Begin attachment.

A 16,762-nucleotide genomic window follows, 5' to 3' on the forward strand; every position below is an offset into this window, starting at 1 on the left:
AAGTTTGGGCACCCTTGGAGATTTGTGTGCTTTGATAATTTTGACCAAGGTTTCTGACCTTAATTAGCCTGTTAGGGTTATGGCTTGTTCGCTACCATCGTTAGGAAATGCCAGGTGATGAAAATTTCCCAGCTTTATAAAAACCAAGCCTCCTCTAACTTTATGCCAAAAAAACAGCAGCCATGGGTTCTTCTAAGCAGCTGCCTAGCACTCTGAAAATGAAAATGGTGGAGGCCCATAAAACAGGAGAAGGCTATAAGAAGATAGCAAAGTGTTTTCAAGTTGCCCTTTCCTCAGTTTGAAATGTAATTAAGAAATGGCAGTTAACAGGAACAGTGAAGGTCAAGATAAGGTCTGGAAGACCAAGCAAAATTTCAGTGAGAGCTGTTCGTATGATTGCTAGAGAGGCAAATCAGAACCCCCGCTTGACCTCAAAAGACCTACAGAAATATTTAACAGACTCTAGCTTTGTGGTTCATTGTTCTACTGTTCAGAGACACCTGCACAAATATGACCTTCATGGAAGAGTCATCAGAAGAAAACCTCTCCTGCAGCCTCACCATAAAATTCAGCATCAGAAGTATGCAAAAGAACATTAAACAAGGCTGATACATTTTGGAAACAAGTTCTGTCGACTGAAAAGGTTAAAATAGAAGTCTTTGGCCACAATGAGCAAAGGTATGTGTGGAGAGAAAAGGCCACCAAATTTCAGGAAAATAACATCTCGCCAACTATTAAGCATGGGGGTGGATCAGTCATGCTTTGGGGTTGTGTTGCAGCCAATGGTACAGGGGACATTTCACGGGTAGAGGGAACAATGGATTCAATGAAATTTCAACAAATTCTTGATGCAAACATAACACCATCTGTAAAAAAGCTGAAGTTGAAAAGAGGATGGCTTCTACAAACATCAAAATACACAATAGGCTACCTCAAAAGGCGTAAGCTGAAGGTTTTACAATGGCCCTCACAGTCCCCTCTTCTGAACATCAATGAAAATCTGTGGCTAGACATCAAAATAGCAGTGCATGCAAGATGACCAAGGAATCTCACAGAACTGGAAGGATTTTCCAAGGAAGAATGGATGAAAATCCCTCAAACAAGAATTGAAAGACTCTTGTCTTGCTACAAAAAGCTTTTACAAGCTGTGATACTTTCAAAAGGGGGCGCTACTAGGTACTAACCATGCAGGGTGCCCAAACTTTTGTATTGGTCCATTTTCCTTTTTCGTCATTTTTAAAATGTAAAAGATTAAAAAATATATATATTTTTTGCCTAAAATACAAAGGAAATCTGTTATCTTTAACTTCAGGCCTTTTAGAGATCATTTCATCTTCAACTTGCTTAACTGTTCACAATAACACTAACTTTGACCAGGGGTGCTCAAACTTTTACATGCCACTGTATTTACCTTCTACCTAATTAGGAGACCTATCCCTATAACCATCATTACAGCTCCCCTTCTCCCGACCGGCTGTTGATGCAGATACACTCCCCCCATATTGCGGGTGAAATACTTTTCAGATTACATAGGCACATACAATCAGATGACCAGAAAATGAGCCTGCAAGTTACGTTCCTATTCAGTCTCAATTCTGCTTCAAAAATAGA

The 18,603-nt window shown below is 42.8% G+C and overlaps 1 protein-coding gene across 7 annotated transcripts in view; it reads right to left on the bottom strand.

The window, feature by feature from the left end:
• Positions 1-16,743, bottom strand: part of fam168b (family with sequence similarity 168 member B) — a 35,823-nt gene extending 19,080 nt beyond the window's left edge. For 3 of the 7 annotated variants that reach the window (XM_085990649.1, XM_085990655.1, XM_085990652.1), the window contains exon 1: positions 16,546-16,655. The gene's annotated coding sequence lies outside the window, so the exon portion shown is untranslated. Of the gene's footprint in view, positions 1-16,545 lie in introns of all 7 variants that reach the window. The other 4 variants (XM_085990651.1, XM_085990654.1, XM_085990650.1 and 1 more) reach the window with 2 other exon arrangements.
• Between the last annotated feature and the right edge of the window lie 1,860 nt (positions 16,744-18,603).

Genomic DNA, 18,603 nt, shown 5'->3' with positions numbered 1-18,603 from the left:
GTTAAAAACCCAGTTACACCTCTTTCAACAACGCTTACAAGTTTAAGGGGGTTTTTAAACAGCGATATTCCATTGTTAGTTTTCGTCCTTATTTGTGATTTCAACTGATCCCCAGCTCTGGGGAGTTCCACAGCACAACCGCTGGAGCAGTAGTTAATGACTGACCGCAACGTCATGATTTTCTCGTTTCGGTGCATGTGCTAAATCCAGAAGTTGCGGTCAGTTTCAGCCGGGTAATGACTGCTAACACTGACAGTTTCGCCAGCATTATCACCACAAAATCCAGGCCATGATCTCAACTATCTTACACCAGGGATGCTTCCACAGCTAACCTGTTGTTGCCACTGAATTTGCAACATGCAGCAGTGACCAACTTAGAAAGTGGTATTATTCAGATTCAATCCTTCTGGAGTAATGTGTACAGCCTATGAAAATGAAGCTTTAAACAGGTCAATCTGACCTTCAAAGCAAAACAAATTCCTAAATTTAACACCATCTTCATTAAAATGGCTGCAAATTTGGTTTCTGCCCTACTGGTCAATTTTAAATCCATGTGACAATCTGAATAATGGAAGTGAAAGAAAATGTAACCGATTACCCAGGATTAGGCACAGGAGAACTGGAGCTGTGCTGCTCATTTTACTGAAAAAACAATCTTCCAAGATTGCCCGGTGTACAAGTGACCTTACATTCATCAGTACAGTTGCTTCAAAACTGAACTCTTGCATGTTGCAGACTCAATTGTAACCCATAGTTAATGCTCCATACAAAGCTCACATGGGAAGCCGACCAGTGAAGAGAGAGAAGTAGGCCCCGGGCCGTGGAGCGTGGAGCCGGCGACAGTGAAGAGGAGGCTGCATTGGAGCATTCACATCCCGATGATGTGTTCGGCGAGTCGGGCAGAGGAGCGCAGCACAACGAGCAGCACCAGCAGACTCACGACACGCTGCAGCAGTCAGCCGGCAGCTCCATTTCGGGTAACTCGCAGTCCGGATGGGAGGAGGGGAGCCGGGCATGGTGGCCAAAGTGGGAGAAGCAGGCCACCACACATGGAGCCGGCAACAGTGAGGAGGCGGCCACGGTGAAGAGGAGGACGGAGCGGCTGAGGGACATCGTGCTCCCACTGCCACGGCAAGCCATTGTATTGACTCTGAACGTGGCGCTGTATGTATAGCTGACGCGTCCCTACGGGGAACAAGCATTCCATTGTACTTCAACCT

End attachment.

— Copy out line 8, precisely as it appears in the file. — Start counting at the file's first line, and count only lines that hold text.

GTTAAAAACCCAGTTACACCTCTTTCAACAACGCTTACAAGTTTAAGGGGGTTTTTAAACAGCGATATTCCATTGTTAGTTTTCGTCCTTATTTGTGATTTCAACTGATCCCCAGCTCTGGGGAGTTCCACAGCACAACCGCTGGAGCAGTAGTTAATGACTGACCGCAACGTCATGATTTTCTCGTTTCGGTGCATGTGCTAAATCCAGAAGTTGCGGTCAGTTTCAGCCGGGTAATGACTGCTAACACTGACAGTTTCGCCAGCATTATCACCACAAAATCCAGGCCATGATCTCAACTATCTTACACCAGGGATGCTTCCACAGCTAACCTGTTGTTGCCACTGAATTTGCAACATGCAGCAGTGACCAACTTAGAAAGTGGTATTATTCAGATTCAATCCTTCTGGAGTAATGTGTACAGCCTATGAAAATGAAGCTTTAAACAGGTCAATCTGACCTTCAAAGCAAAACAAATTCCTAAATTTAACACCATCTTCATTAAAATGGCTGCAAATTTGGTTTCTGCCCTACTGGTCAATTTTAAATCCATGTGACAATCTGAATAATGGAAGTGAAAGAAAATGTAACCGATTACCCAGGATTAGGCACAGGAGAACTGGAGCTGTGCTGCTCATTTTACTGAAAAAACAATCTTCCAAGATTGCCCGGTGTACAAGTGACCTTACATTCATCAGTACAGTTGCTTCAAAACTGAACTCTTGCATGTTGCAGACTCAATTGTAACCCATAGTTAATGCTCCATACAAAGCTCACATGGGAAGCCGACCAGTGAAGAGAGAGAAGTAGGCCCCGGGCCGTGGAGCGTGGAGCCGGCGACAGTGAAGAGGAGGCTGCATTGGAGCATTCACATCCCGATGATGTGTTCGGCGAGTCGGGCAGAGGAGCGCAGCACAACGAGCAGCACCAGCAGACTCACGACACGCTGCAGCAGTCAGCCGGCAGCTCCATTTCGGGTAACTCGCAGTCCGGATGGGAGGAGGGGAGCCGGGCATGGTGGCCAAAGTGGGAGAAGCAGGCCACCACACATGGAGCCGGCAACAGTGAGGAGGCGGCCACGGTGAAGAGGAGGACGGAGCGGCTGAGGGACATCGTGCTCCCACTGCCACGGCAAGCCATTGTATTGACTCTGAACGTGGCGCTGTATGTATAGCTGACGCGTCCCTACGGGGAACAAGCATTCCATTGTACTTCAACCT